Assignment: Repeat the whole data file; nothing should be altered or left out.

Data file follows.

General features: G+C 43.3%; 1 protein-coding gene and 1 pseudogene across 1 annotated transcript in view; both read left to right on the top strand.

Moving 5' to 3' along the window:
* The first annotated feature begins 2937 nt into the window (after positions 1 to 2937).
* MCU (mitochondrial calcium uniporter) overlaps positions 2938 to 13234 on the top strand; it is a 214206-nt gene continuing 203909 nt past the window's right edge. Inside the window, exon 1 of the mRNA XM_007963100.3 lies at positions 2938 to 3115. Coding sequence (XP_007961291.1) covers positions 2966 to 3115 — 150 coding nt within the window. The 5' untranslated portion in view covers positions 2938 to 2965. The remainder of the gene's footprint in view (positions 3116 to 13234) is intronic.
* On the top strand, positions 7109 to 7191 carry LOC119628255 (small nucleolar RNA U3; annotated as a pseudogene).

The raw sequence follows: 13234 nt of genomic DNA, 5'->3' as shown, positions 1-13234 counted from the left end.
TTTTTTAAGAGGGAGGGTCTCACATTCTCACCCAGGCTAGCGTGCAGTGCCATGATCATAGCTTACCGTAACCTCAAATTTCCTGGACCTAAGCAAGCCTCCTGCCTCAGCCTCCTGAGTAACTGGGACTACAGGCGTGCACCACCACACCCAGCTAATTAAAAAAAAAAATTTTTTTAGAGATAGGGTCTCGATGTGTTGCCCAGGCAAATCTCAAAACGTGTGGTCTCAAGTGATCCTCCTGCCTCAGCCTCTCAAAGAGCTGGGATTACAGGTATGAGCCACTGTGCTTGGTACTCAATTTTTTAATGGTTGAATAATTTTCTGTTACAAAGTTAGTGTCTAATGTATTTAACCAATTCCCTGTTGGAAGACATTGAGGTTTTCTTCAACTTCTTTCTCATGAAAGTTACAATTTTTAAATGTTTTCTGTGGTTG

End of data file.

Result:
General features: G+C 43.3%; 1 protein-coding gene and 1 pseudogene across 1 annotated transcript in view; both read left to right on the top strand.

Moving 5' to 3' along the window:
* The first annotated feature begins 2937 nt into the window (after positions 1 to 2937).
* MCU (mitochondrial calcium uniporter) overlaps positions 2938 to 13234 on the top strand; it is a 214206-nt gene continuing 203909 nt past the window's right edge. Inside the window, exon 1 of the mRNA XM_007963100.3 lies at positions 2938 to 3115. Coding sequence (XP_007961291.1) covers positions 2966 to 3115 — 150 coding nt within the window. The 5' untranslated portion in view covers positions 2938 to 2965. The remainder of the gene's footprint in view (positions 3116 to 13234) is intronic.
* On the top strand, positions 7109 to 7191 carry LOC119628255 (small nucleolar RNA U3; annotated as a pseudogene).

The raw sequence follows: 13234 nt of genomic DNA, 5'->3' as shown, positions 1-13234 counted from the left end.
TTTTTTAAGAGGGAGGGTCTCACATTCTCACCCAGGCTAGCGTGCAGTGCCATGATCATAGCTTACCGTAACCTCAAATTTCCTGGACCTAAGCAAGCCTCCTGCCTCAGCCTCCTGAGTAACTGGGACTACAGGCGTGCACCACCACACCCAGCTAATTAAAAAAAAAAATTTTTTTAGAGATAGGGTCTCGATGTGTTGCCCAGGCAAATCTCAAAACGTGTGGTCTCAAGTGATCCTCCTGCCTCAGCCTCTCAAAGAGCTGGGATTACAGGTATGAGCCACTGTGCTTGGTACTCAATTTTTTAATGGTTGAATAATTTTCTGTTACAAAGTTAGTGTCTAATGTATTTAACCAATTCCCTGTTGGAAGACATTGAGGTTTTCTTCAACTTCTTTCTCATGAAAGTTACAATTTTTAAATGTTTTCTGTGGTTG